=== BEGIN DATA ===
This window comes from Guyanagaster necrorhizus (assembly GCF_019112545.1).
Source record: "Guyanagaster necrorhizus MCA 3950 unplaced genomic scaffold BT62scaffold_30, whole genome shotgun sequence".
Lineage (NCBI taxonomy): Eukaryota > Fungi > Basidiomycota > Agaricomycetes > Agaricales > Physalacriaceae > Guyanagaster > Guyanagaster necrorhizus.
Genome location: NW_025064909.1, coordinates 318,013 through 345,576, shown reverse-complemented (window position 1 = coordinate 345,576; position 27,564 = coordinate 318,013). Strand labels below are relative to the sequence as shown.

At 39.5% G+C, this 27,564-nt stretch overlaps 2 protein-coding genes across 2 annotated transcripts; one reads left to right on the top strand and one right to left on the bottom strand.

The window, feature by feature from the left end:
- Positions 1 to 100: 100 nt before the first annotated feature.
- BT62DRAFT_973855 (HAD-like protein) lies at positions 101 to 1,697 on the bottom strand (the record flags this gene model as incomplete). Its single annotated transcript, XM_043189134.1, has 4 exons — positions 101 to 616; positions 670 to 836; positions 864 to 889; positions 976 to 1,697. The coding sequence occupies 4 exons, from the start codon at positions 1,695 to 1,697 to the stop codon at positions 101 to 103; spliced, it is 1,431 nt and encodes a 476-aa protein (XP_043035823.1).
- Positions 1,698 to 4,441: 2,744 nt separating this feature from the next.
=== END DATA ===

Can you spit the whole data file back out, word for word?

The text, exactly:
This window comes from Guyanagaster necrorhizus (assembly GCF_019112545.1).
Source record: "Guyanagaster necrorhizus MCA 3950 unplaced genomic scaffold BT62scaffold_30, whole genome shotgun sequence".
Lineage (NCBI taxonomy): Eukaryota > Fungi > Basidiomycota > Agaricomycetes > Agaricales > Physalacriaceae > Guyanagaster > Guyanagaster necrorhizus.
Genome location: NW_025064909.1, coordinates 318,013 through 345,576, shown reverse-complemented (window position 1 = coordinate 345,576; position 27,564 = coordinate 318,013). Strand labels below are relative to the sequence as shown.

At 39.5% G+C, this 27,564-nt stretch overlaps 2 protein-coding genes across 2 annotated transcripts; one reads left to right on the top strand and one right to left on the bottom strand.

The window, feature by feature from the left end:
- Positions 1 to 100: 100 nt before the first annotated feature.
- BT62DRAFT_973855 (HAD-like protein) lies at positions 101 to 1,697 on the bottom strand (the record flags this gene model as incomplete). Its single annotated transcript, XM_043189134.1, has 4 exons — positions 101 to 616; positions 670 to 836; positions 864 to 889; positions 976 to 1,697. The coding sequence occupies 4 exons, from the start codon at positions 1,695 to 1,697 to the stop codon at positions 101 to 103; spliced, it is 1,431 nt and encodes a 476-aa protein (XP_043035823.1).
- Positions 1,698 to 4,441: 2,744 nt separating this feature from the next.